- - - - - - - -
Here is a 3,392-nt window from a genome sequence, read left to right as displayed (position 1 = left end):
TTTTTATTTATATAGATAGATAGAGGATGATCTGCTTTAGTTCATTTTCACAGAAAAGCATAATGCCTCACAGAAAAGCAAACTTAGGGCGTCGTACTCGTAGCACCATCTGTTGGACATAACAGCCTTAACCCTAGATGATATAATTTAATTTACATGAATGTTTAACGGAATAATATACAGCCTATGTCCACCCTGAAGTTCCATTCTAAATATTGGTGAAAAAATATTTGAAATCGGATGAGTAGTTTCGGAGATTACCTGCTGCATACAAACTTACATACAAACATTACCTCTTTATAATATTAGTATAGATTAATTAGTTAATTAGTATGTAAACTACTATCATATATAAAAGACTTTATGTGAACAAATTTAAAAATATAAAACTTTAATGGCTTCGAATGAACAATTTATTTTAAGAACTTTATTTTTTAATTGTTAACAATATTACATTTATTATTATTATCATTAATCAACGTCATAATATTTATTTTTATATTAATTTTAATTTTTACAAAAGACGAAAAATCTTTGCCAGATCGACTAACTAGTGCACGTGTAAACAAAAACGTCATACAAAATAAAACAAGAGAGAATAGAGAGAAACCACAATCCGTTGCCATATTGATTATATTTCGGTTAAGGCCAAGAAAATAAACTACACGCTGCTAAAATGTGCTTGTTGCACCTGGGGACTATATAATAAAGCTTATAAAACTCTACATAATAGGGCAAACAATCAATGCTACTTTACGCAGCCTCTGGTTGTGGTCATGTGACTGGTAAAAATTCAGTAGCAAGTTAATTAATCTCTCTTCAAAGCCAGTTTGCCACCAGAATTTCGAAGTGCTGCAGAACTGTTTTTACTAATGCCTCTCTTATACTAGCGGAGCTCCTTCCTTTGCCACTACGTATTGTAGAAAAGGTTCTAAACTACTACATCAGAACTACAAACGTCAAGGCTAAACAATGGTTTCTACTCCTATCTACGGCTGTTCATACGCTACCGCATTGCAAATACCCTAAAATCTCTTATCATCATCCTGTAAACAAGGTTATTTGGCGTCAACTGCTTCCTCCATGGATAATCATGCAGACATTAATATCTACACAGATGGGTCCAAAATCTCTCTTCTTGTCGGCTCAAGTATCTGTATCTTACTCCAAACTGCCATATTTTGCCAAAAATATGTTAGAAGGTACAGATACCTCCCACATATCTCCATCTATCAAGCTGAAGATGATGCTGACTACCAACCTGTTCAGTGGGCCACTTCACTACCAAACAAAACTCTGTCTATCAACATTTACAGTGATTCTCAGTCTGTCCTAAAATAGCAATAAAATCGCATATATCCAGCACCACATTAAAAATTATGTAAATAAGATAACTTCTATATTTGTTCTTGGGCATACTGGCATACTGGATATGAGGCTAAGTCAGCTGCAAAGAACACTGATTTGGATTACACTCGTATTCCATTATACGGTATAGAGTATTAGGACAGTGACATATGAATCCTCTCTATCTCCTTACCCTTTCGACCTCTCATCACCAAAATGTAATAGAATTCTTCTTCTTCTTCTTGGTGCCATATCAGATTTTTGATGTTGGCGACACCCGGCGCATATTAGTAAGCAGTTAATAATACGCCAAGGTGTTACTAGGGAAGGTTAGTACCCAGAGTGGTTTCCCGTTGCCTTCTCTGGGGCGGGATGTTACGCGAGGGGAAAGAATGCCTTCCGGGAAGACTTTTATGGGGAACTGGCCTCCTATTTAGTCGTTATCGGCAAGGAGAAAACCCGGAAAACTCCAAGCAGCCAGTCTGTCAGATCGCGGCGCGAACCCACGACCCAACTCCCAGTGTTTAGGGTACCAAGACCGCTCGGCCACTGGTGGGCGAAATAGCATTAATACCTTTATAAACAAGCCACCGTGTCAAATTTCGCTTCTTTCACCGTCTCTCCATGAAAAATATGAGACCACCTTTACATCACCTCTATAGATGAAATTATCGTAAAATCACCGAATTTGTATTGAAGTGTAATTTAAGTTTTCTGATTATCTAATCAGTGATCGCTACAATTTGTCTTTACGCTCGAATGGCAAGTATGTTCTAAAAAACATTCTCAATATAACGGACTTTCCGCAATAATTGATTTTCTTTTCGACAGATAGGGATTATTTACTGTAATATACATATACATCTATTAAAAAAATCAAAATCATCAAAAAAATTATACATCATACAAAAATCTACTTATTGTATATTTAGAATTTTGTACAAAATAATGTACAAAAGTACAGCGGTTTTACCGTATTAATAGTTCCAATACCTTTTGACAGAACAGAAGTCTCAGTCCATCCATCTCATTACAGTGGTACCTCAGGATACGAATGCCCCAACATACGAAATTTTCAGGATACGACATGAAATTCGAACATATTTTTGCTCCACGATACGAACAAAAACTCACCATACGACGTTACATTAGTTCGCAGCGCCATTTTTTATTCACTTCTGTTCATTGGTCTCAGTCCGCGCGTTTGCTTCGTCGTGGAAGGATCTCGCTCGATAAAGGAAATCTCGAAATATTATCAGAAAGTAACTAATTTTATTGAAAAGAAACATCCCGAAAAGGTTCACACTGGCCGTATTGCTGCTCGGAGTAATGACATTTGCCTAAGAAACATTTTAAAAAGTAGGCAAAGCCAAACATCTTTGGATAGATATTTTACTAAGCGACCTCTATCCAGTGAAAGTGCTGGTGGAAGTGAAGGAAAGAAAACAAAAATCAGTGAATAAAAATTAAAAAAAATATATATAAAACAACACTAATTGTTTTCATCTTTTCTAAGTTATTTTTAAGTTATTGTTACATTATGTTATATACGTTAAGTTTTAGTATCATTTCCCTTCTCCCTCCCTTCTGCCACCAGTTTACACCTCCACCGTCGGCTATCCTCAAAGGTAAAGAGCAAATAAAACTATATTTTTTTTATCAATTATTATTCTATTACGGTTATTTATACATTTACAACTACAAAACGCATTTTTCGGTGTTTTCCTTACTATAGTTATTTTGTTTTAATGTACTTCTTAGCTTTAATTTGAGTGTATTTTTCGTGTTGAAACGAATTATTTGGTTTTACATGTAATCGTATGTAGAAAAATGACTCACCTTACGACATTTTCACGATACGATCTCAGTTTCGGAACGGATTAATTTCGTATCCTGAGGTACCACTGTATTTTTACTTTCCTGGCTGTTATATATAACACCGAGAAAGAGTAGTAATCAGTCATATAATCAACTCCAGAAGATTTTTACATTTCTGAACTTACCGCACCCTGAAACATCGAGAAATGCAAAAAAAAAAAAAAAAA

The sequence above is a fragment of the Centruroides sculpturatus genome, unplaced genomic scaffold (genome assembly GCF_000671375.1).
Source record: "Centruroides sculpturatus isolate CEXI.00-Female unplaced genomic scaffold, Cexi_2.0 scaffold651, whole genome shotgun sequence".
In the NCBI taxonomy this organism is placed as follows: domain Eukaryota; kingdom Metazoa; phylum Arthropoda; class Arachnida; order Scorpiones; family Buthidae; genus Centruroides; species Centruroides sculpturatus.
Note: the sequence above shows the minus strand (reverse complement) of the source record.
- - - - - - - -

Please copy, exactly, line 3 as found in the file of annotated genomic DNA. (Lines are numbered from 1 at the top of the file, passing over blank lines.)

The sequence above is a fragment of the Centruroides sculpturatus genome, unplaced genomic scaffold (genome assembly GCF_000671375.1).